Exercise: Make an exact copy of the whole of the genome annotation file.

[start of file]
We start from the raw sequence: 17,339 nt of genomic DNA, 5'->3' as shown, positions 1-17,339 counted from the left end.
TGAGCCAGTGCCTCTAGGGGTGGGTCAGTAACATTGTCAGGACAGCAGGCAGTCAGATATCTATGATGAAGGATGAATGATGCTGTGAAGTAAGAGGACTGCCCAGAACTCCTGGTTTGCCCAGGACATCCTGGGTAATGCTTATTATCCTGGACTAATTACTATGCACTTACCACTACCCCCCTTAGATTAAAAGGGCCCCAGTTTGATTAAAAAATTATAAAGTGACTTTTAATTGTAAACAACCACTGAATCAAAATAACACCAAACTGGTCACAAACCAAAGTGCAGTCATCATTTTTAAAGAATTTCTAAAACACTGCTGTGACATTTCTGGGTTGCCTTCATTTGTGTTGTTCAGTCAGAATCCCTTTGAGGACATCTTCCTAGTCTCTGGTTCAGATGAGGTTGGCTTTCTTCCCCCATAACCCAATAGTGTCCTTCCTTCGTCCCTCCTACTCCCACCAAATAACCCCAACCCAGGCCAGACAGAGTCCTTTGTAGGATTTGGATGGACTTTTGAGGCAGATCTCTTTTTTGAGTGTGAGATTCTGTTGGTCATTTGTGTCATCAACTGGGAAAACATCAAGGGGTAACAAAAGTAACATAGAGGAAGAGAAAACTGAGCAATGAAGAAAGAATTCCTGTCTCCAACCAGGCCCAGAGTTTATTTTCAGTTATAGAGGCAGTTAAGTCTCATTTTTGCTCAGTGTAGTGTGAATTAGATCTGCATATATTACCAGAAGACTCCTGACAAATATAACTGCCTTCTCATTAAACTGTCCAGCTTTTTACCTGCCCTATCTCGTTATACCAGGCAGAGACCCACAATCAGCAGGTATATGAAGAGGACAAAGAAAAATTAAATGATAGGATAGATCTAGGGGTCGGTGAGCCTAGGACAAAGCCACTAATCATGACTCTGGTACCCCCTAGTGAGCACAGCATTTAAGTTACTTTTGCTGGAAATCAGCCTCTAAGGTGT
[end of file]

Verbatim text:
We start from the raw sequence: 17,339 nt of genomic DNA, 5'->3' as shown, positions 1-17,339 counted from the left end.
TGAGCCAGTGCCTCTAGGGGTGGGTCAGTAACATTGTCAGGACAGCAGGCAGTCAGATATCTATGATGAAGGATGAATGATGCTGTGAAGTAAGAGGACTGCCCAGAACTCCTGGTTTGCCCAGGACATCCTGGGTAATGCTTATTATCCTGGACTAATTACTATGCACTTACCACTACCCCCCTTAGATTAAAAGGGCCCCAGTTTGATTAAAAAATTATAAAGTGACTTTTAATTGTAAACAACCACTGAATCAAAATAACACCAAACTGGTCACAAACCAAAGTGCAGTCATCATTTTTAAAGAATTTCTAAAACACTGCTGTGACATTTCTGGGTTGCCTTCATTTGTGTTGTTCAGTCAGAATCCCTTTGAGGACATCTTCCTAGTCTCTGGTTCAGATGAGGTTGGCTTTCTTCCCCCATAACCCAATAGTGTCCTTCCTTCGTCCCTCCTACTCCCACCAAATAACCCCAACCCAGGCCAGACAGAGTCCTTTGTAGGATTTGGATGGACTTTTGAGGCAGATCTCTTTTTTGAGTGTGAGATTCTGTTGGTCATTTGTGTCATCAACTGGGAAAACATCAAGGGGTAACAAAAGTAACATAGAGGAAGAGAAAACTGAGCAATGAAGAAAGAATTCCTGTCTCCAACCAGGCCCAGAGTTTATTTTCAGTTATAGAGGCAGTTAAGTCTCATTTTTGCTCAGTGTAGTGTGAATTAGATCTGCATATATTACCAGAAGACTCCTGACAAATATAACTGCCTTCTCATTAAACTGTCCAGCTTTTTACCTGCCCTATCTCGTTATACCAGGCAGAGACCCACAATCAGCAGGTATATGAAGAGGACAAAGAAAAATTAAATGATAGGATAGATCTAGGGGTCGGTGAGCCTAGGACAAAGCCACTAATCATGACTCTGGTACCCCCTAGTGAGCACAGCATTTAAGTTACTTTTGCTGGAAATCAGCCTCTAAGGTGT